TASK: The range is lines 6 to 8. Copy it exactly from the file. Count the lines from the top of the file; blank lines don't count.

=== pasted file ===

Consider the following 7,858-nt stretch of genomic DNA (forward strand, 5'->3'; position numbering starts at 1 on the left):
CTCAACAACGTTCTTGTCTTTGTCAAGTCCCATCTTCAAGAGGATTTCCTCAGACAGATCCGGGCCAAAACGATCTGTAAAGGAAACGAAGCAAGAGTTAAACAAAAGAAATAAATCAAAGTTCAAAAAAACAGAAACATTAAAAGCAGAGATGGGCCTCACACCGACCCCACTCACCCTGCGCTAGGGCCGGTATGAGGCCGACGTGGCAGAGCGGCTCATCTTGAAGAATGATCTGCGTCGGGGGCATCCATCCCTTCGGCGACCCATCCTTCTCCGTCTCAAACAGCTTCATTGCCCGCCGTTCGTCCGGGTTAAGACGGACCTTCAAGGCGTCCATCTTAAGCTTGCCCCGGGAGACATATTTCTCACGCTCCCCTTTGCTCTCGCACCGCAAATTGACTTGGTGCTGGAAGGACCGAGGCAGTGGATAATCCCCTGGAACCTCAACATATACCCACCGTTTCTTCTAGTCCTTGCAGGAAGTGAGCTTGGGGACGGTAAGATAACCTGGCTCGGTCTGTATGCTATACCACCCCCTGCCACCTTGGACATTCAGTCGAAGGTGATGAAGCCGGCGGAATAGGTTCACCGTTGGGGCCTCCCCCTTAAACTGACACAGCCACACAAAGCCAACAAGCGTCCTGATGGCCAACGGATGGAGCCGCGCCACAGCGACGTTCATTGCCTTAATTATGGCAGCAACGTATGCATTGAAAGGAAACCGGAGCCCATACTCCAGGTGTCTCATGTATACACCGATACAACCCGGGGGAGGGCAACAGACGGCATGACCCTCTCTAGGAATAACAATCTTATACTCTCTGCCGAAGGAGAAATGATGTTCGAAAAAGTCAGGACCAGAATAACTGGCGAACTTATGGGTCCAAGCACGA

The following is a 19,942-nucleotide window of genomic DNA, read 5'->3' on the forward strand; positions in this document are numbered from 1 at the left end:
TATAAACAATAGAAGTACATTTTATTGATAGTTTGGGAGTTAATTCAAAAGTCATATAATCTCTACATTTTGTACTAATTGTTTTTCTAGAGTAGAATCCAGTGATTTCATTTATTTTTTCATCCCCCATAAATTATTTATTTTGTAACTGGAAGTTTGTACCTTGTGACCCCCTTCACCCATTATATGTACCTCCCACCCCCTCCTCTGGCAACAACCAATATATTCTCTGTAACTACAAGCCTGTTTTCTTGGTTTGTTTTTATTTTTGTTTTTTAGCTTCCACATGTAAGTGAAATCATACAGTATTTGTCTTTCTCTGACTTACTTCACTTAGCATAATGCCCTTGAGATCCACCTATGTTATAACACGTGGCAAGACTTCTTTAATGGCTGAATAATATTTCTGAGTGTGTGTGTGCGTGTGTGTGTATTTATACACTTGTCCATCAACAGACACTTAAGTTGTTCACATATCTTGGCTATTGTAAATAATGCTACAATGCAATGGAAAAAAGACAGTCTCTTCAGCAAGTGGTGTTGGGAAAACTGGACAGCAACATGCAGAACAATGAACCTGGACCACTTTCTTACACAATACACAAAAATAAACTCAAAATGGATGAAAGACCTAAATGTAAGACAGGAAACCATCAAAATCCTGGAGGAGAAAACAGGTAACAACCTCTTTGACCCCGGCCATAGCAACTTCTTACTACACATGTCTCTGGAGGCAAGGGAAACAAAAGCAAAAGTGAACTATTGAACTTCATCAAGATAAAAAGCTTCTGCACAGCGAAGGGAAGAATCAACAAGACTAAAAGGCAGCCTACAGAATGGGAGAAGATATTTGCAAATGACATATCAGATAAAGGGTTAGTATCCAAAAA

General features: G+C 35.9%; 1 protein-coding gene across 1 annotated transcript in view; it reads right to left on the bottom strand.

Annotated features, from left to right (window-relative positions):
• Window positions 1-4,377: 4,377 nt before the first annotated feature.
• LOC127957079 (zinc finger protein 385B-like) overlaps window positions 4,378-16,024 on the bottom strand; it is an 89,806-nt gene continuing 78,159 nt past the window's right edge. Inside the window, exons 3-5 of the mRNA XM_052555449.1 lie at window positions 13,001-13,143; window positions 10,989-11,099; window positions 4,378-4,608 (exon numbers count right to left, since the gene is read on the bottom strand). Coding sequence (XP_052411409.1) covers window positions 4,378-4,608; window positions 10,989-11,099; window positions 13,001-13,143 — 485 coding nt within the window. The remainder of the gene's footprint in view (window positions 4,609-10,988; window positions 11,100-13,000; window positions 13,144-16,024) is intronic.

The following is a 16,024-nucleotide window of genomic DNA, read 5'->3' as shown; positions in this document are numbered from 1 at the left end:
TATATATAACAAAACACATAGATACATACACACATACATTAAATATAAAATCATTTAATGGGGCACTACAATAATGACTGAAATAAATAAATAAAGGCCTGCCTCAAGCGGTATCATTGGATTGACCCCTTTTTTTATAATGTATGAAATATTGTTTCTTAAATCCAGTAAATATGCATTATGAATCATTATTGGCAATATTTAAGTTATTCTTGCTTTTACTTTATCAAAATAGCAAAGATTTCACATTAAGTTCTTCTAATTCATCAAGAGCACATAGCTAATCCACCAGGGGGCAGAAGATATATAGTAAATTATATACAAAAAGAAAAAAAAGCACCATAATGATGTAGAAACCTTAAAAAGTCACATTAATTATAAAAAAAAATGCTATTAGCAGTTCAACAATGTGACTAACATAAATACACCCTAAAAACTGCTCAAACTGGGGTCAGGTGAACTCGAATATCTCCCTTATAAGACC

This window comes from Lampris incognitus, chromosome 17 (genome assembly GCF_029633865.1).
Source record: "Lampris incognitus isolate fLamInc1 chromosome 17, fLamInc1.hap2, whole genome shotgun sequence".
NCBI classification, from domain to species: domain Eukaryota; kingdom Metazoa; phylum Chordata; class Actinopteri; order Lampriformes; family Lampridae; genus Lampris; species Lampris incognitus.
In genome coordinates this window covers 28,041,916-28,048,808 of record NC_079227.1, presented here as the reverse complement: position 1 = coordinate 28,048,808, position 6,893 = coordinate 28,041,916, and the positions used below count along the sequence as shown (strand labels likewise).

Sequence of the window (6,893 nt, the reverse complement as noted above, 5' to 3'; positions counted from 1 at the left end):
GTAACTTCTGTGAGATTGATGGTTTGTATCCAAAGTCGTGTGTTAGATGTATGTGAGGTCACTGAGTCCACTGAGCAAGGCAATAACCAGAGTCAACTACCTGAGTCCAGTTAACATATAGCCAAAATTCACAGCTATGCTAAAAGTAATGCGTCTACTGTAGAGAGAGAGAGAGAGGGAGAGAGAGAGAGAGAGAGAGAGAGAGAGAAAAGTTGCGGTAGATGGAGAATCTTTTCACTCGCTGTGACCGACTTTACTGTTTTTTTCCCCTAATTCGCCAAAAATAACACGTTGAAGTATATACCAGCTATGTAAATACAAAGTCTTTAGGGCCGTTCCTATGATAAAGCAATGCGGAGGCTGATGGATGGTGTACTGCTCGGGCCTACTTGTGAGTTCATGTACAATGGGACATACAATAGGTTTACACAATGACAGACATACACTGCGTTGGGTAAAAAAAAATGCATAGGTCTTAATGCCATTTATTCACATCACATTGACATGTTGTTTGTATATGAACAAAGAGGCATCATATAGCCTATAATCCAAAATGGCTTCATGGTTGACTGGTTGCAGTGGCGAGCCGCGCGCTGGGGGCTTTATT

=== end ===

Annotated features, from left to right (window-relative positions):
• Window positions 1-4,377: 4,377 nt before the first annotated feature.
• LOC127957079 (zinc finger protein 385B-like) overlaps window positions 4,378-16,024 on the bottom strand; it is an 89,806-nt gene continuing 78,159 nt past the window's right edge. Inside the window, exons 3-5 of the mRNA XM_052555449.1 lie at window positions 13,001-13,143; window positions 10,989-11,099; window positions 4,378-4,608 (exon numbers count right to left, since the gene is read on the bottom strand). Coding sequence (XP_052411409.1) covers window positions 4,378-4,608; window positions 10,989-11,099; window positions 13,001-13,143 — 485 coding nt within the window. The remainder of the gene's footprint in view (window positions 4,609-10,988; window positions 11,100-13,000; window positions 13,144-16,024) is intronic.